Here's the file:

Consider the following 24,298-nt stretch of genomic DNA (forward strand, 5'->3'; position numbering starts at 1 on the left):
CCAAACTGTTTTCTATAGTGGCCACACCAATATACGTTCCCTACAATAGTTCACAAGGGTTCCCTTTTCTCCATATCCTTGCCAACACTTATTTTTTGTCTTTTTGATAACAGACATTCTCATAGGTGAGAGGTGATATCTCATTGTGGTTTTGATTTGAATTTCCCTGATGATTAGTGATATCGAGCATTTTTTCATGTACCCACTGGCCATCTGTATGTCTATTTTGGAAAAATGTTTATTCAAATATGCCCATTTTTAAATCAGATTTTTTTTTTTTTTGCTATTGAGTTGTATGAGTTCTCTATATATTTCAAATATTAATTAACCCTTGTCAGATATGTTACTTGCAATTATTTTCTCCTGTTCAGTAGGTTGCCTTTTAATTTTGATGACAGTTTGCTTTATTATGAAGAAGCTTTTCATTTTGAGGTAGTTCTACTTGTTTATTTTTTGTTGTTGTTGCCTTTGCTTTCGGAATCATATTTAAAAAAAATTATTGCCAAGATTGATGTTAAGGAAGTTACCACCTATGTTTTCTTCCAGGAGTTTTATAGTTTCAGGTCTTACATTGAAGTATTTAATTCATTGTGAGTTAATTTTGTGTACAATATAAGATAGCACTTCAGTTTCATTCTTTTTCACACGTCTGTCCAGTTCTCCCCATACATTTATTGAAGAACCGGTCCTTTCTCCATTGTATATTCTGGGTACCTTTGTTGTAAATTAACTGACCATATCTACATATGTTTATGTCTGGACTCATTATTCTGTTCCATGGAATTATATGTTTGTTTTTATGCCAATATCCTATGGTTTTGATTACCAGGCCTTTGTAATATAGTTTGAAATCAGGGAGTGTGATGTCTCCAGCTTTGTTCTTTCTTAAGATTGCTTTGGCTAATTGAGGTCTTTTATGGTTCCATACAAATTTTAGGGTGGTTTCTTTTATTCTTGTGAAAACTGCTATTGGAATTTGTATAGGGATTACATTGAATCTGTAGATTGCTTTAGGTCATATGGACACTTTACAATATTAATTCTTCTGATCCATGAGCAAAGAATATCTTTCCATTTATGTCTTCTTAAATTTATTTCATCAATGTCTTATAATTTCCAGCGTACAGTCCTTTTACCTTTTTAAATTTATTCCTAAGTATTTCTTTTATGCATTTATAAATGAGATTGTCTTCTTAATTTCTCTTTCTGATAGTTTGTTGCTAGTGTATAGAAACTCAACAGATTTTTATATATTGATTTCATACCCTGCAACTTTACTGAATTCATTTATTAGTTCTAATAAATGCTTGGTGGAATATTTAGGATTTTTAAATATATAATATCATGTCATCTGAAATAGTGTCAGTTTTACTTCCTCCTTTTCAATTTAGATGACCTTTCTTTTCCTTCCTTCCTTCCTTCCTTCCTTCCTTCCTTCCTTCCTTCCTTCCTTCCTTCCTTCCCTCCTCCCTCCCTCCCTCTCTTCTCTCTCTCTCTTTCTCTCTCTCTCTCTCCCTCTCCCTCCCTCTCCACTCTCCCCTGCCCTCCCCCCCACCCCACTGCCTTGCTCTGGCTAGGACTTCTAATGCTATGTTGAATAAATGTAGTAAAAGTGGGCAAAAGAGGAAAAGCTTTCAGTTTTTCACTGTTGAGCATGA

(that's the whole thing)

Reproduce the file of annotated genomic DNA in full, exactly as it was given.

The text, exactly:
Consider the following 24,298-nt stretch of genomic DNA (forward strand, 5'->3'; position numbering starts at 1 on the left):
CCAAACTGTTTTCTATAGTGGCCACACCAATATACGTTCCCTACAATAGTTCACAAGGGTTCCCTTTTCTCCATATCCTTGCCAACACTTATTTTTTGTCTTTTTGATAACAGACATTCTCATAGGTGAGAGGTGATATCTCATTGTGGTTTTGATTTGAATTTCCCTGATGATTAGTGATATCGAGCATTTTTTCATGTACCCACTGGCCATCTGTATGTCTATTTTGGAAAAATGTTTATTCAAATATGCCCATTTTTAAATCAGATTTTTTTTTTTTTTGCTATTGAGTTGTATGAGTTCTCTATATATTTCAAATATTAATTAACCCTTGTCAGATATGTTACTTGCAATTATTTTCTCCTGTTCAGTAGGTTGCCTTTTAATTTTGATGACAGTTTGCTTTATTATGAAGAAGCTTTTCATTTTGAGGTAGTTCTACTTGTTTATTTTTTGTTGTTGTTGCCTTTGCTTTCGGAATCATATTTAAAAAAAATTATTGCCAAGATTGATGTTAAGGAAGTTACCACCTATGTTTTCTTCCAGGAGTTTTATAGTTTCAGGTCTTACATTGAAGTATTTAATTCATTGTGAGTTAATTTTGTGTACAATATAAGATAGCACTTCAGTTTCATTCTTTTTCACACGTCTGTCCAGTTCTCCCCATACATTTATTGAAGAACCGGTCCTTTCTCCATTGTATATTCTGGGTACCTTTGTTGTAAATTAACTGACCATATCTACATATGTTTATGTCTGGACTCATTATTCTGTTCCATGGAATTATATGTTTGTTTTTATGCCAATATCCTATGGTTTTGATTACCAGGCCTTTGTAATATAGTTTGAAATCAGGGAGTGTGATGTCTCCAGCTTTGTTCTTTCTTAAGATTGCTTTGGCTAATTGAGGTCTTTTATGGTTCCATACAAATTTTAGGGTGGTTTCTTTTATTCTTGTGAAAACTGCTATTGGAATTTGTATAGGGATTACATTGAATCTGTAGATTGCTTTAGGTCATATGGACACTTTACAATATTAATTCTTCTGATCCATGAGCAAAGAATATCTTTCCATTTATGTCTTCTTAAATTTATTTCATCAATGTCTTATAATTTCCAGCGTACAGTCCTTTTACCTTTTTAAATTTATTCCTAAGTATTTCTTTTATGCATTTATAAATGAGATTGTCTTCTTAATTTCTCTTTCTGATAGTTTGTTGCTAGTGTATAGAAACTCAACAGATTTTTATATATTGATTTCATACCCTGCAACTTTACTGAATTCATTTATTAGTTCTAATAAATGCTTGGTGGAATATTTAGGATTTTTAAATATATAATATCATGTCATCTGAAATAGTGTCAGTTTTACTTCCTCCTTTTCAATTTAGATGACCTTTCTTTTCCTTCCTTCCTTCCTTCCTTCCTTCCTTCCTTCCTTCCTTCCTTCCTTCCTTCCTTCCCTCCTCCCTCCCTCCCTCTCTTCTCTCTCTCTCTTTCTCTCTCTCTCTCTCCCTCTCCCTCCCTCTCCACTCTCCCCTGCCCTCCCCCCCACCCCACTGCCTTGCTCTGGCTAGGACTTCTAATGCTATGTTGAATAAATGTAGTAAAAGTGGGCAAAAGAGGAAAAGCTTTCAGTTTTTCACTGTTGAGCATGA